Jerusalem (Jun. 22)
A solution to the growing problem of “neshira” — dropouts — among Jews leaving the Soviet Union, will be sought by a top level international Jewish committee whose task will be to “reach a consensus within world Jewry” on how to deal with the phenomenon and reduce its proportions.
The committee was mandated by the Presidium of the Brussels Conference on Soviet Jewry which ended its deliberations here some three weeks ago without resolving long-standing differences over how to deal with dropouts. Leon Dulzin, chairman of the World Zionist Organization and Jewish Agency Executives, was authorized to appoint the committee’s members. He announced its composition to the WZO Executive at a meeting here this week.
The rate of dropouts — Jews who opt to settle in countries other than Israel after emigrating from the USSR — has soared to 85 percent in recent months. According to some foreign press reports, the Soviet authorities have warned Israel that if this high level continues, they will clamp down on Jewish emigration totally. The gravity of the situation was underlined when Chief Rabbi Yaacov Fishman of Moscow informed Israel’s Ashkenazic Chief Rabbi Shlomo Goren by telephone recently that the high proportion of Soviet Jewish emigres who choose not to go to Israel could endanger the entire emigration movement.
The Brussels Presidium expressed grave concern and asked the new committee to take “appropriate measures among world Jewry” to prevent the dropout phenomenon. Dulzin and others have insisted for years that this can be accomplished only if Jewish organizations abroad, notably in the U.S., cease all assistance, financial or otherwise, to the dropouts. But there is a strong body of opinion among Jewish leaders that world Jewry is obligated to aid any Jew who manages to leave a country of distress, regardless of where he chooses to resettle.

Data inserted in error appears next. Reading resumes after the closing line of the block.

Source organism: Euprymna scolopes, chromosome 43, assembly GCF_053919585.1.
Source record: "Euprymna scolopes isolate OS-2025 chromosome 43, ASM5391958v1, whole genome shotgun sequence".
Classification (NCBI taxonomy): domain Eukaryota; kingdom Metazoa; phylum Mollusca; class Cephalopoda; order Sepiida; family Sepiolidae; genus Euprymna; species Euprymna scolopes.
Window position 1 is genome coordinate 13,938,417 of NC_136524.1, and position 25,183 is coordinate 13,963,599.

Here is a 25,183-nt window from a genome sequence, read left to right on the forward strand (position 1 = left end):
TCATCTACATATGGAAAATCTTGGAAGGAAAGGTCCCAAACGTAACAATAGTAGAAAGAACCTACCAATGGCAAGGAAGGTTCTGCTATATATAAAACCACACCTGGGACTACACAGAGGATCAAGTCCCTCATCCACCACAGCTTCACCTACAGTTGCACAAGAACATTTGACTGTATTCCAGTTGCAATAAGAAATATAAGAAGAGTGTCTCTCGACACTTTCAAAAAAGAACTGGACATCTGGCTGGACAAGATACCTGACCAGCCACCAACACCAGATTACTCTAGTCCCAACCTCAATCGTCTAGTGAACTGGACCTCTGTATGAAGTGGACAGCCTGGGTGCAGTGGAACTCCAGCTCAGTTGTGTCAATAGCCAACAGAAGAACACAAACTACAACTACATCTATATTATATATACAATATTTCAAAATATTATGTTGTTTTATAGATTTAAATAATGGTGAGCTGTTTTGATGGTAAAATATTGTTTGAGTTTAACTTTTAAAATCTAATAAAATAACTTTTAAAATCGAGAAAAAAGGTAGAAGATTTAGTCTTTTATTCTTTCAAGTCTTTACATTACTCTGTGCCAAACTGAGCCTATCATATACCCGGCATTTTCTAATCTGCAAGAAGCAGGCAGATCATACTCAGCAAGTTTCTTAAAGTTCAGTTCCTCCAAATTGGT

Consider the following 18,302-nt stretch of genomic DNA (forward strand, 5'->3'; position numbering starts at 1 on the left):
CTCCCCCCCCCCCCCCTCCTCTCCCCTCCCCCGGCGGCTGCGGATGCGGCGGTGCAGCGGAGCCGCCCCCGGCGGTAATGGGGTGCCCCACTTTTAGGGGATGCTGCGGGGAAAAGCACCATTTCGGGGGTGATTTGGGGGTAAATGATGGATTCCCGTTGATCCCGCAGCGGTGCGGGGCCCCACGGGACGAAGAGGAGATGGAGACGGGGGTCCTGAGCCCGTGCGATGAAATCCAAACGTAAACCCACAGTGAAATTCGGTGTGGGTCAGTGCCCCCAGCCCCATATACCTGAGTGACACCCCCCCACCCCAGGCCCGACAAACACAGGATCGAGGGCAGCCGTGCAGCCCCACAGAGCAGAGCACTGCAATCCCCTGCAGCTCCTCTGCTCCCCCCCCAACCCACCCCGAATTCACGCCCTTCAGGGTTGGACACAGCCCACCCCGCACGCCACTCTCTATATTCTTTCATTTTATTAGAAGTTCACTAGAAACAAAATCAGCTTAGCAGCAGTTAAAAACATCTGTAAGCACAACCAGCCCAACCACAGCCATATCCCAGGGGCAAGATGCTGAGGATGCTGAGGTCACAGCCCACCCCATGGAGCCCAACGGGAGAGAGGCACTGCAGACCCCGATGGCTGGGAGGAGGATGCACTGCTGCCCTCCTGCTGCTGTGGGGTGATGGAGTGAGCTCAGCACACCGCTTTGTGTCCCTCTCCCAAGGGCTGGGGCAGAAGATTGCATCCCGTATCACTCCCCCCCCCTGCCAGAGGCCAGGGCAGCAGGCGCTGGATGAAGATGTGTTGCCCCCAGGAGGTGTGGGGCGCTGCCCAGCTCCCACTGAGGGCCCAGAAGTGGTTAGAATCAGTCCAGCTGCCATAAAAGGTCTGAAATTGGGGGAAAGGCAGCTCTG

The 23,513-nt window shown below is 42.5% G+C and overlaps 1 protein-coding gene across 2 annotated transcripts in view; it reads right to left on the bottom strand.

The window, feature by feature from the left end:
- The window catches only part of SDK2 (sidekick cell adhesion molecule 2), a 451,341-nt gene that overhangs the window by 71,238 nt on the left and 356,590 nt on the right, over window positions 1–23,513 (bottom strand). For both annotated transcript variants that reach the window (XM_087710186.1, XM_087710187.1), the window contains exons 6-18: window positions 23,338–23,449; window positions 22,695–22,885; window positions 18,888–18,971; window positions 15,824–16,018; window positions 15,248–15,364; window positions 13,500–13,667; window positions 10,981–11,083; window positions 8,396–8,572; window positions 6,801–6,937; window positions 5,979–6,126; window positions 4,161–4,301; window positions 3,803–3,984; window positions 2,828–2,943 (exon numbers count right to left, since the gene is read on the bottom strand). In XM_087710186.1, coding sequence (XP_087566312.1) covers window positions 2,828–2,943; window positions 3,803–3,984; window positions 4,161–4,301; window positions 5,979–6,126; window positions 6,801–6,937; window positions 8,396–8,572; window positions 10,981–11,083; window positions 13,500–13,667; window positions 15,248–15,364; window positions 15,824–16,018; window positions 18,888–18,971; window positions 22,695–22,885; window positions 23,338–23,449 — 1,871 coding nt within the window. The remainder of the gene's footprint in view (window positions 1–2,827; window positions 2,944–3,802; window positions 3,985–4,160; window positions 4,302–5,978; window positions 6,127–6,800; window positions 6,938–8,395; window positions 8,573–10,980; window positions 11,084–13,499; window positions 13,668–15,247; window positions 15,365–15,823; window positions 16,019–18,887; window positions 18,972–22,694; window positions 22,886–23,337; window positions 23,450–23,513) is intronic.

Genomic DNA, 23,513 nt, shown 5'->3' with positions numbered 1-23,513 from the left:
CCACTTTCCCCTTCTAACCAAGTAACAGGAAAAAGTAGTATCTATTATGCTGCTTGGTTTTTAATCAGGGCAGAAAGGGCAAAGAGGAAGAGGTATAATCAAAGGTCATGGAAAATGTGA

The members of the new committee, in addition to Dulzin, are: Howard Squadron, chairman of the Conference of Presidents of Major American Jewish Organizations; Theodore Mann, immediate past chairman of the Conference; Seymour Lachman, chairman of the Greater New York Conference on Soviet Jewry; Charlotte Jacobson, chairman of the WZO Executive-American Section; Edgar Bronfman, president of the World Jewish Congress; Jack Spitzer, president of B’nai B’rith International; Claude Kelman, chairman of the French Committee for Soviet Jewry; Andrew Balcombe, chairman of the British Committee for Soviet Jewry; Izzy Liebler, chairman of the Australian Committee for Soviet Jewry; Rabbi Abraham Sottendorf, chairman of the Dutch Committee for Soviet Jewry; S. Z. Abramov, a leading Israeli activist for Soviet Jews and a vice president of the World Jewish Congress; Genia Intrator, chairman of the Canadian Committee for Soviet Jewry; and Rafael Kotlowitz, chairman of the WZO’s aliya department.